Kharijites. Sometime after the Battle of Ṣeffin and ʿAli’s agreement to an arbitration with Moʿāwiya, some of his forces withdrew their support and seceded from his army. This group of early Kharijites (see KHARIJITES IN PERSIA) argued that ʿAli had committed an act of disbelief (kofr) by agreeing to arbitration and ignoring the command of scripture (Qur’an 49:7) to fight rebels like Moʿāwiya until their total surrender. In Ebāḍi sources, ʿAli is portrayed as a just ruler who eventually compromised his faith out of a desire to remain in power. In Sunni literature, Shiʿites are collectively condemned as deceitful and untrustworthy in their transmission of hadith. In Ebāḍi literature, the ill repute of Shiʿites is extended to ʿAli himself, who is credited with forging hadith and beginning the Shiʿite heritage of mendacity (Cook, p. 19). In addition to the sin of arbitration, ʿAli refused repeated Kharijite requests to publicly repent of his unbelief and killed thousands of pious Moslems at Nahrawān, whom Ebāḍis considered innocent of any wrongdoing (Siar, I, pp. 200-201; Warjalāni, I, pp. 15, 28). In accordance with Kharijite political theory that allowed a ruler guilty of unbelief and refusing repentance to be forcefully removed or killed (Siar, I, pp. 75-76), a Kharijite assassinated ʿAli. ʿAli’s assassin, Ebn Moljam, is held in high esteem in some Ebāḍi texts (Siar, I, p. 109), but not others. After ʿAli’s death, Ḥasan b. ʿAli (q.v.) eventually surrendered to Moʿāwiya and abdicated the caliphate to him. Ḥasan’s conduct with Moʿāwiya led to a Kharijite assassination attempt, but the attacker, Jarrāḥ b. Senān al-Asadi, was killed after striking Ḥasan’s thigh with a pick-axe. Since Ḥosayn b. ʿAli (q.v.) backed the political careers of his father and brother, he was condemned as an inhabitant of Hell with them. Kharijites generally did not consider membership in the tribe of Qorayš or ʿAlid kinship with the Prophet to have any merit in theological and political debates.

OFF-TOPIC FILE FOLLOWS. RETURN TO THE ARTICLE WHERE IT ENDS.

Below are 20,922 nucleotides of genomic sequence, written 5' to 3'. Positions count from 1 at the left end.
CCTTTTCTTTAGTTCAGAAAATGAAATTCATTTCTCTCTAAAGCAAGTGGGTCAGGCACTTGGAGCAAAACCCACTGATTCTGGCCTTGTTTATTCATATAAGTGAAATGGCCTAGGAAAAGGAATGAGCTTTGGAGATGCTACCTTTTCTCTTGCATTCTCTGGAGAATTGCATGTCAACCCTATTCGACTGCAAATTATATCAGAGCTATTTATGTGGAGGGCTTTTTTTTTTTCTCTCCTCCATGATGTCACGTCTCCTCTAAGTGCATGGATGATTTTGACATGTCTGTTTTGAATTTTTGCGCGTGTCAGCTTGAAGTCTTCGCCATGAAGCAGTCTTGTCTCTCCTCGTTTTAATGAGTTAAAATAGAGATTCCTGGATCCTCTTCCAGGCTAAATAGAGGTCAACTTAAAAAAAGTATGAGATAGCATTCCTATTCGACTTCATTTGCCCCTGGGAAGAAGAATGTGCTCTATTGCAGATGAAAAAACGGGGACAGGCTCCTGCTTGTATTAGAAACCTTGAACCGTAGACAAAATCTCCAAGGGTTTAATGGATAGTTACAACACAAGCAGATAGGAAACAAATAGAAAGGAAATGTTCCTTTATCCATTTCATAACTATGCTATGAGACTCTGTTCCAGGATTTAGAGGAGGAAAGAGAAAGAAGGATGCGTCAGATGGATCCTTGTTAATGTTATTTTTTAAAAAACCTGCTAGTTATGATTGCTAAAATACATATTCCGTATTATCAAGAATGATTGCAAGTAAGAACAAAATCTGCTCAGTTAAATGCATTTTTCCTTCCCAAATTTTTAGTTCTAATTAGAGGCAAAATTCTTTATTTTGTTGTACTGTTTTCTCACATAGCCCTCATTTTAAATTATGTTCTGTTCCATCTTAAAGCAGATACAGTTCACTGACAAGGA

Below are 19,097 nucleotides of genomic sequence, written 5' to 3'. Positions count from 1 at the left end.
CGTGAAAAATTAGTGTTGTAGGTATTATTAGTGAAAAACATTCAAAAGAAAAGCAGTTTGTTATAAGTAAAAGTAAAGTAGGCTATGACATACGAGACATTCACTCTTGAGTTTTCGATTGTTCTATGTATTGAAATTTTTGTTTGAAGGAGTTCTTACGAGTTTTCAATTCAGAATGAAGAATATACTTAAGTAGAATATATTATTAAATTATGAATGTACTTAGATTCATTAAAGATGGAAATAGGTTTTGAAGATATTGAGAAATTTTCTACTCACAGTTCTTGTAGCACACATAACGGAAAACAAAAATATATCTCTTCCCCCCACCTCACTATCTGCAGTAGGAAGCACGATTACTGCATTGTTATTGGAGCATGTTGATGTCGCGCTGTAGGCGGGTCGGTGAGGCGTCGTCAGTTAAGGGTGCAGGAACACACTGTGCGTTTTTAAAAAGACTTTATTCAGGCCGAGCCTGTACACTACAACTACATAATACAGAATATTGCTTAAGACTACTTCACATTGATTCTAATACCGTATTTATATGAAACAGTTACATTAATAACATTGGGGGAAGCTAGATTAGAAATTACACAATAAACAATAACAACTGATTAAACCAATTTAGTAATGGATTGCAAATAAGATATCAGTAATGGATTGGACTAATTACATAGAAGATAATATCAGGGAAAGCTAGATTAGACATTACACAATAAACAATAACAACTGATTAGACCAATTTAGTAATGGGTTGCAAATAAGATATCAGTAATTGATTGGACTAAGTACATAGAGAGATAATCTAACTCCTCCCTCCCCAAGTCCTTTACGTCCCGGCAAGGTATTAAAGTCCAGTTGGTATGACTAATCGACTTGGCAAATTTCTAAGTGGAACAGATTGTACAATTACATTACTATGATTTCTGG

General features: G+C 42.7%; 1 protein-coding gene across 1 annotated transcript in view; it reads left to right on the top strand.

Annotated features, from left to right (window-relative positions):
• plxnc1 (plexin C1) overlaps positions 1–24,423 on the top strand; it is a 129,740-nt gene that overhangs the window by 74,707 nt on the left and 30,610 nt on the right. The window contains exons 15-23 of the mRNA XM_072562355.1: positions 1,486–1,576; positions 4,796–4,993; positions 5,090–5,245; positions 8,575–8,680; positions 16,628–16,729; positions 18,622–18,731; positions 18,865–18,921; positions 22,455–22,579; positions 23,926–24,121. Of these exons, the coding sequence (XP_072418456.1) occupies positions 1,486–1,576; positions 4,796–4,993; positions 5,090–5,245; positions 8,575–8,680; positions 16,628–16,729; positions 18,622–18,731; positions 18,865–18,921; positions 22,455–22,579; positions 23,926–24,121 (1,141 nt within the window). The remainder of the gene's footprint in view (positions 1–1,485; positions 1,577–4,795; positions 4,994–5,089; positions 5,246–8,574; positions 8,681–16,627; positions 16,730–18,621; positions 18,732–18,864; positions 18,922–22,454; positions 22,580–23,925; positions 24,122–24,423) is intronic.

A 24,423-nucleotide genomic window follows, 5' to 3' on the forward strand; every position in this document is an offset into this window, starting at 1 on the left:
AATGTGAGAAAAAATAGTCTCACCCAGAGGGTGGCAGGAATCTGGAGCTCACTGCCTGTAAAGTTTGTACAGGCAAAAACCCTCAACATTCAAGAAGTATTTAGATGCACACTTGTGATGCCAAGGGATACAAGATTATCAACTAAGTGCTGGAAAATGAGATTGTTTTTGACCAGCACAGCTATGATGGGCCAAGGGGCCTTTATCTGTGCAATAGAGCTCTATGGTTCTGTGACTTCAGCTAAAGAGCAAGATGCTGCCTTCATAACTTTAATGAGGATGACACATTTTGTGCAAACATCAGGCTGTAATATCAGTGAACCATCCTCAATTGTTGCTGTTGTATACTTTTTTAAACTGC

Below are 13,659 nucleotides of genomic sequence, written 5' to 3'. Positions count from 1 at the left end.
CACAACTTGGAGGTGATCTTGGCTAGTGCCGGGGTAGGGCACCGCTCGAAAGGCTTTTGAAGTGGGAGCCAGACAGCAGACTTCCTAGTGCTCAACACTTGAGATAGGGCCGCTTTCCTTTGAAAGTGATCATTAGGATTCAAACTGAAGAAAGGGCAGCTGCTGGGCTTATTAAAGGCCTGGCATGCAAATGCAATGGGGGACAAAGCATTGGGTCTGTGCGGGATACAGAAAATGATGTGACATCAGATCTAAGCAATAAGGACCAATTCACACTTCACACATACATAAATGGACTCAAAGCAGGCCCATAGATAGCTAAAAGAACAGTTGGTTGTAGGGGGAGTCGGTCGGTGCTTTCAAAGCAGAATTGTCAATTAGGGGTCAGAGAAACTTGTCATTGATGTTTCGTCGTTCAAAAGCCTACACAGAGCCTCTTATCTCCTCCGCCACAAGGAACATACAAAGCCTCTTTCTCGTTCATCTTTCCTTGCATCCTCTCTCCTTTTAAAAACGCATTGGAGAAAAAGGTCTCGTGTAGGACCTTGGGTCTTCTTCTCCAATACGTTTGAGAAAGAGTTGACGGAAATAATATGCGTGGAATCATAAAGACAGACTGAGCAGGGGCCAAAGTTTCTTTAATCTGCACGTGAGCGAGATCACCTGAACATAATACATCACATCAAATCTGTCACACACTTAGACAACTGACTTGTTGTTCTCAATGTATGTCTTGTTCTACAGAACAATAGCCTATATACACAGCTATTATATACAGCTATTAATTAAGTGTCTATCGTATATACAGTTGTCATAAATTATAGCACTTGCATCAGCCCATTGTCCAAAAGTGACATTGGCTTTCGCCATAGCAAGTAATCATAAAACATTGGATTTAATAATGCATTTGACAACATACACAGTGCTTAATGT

Omayyads. The Omayyads epitomized nawāṣeb in ʿAbbāsid-era historiography and Shiʿite literature. The dynasty is credited with going to war against ʿAli and his sons and successfully foiling their opportunities to rule as caliphs, massacring Ḥosayn and his family at Karbalāʼ (q.v.), killing Zayd b. ʿAli, persecuting and killing close companions of the ʿAlid imams for their allegiance to them, and ritually cursing ʿAli during Friday sermons across the Moslem world. The Omayyads considered ʿAli and his partisans directly responsible for the death of ʿOṯmān. It seems ʿAlids (descendants of ʿAli) were allowed to live unmolested as long as they refrained from openly challenging Omayyad rule. According to Shiʿite literature, the Omayyads also poisoned the Twelver imams, ʿAli Sajjād (see ʿALI B. ḤOSAYN B. ʿALI B. ABI ṬĀLEB) and Moḥammad Bāqer (see BĀQER, ABU JAʿFAR MOḤAMMAD).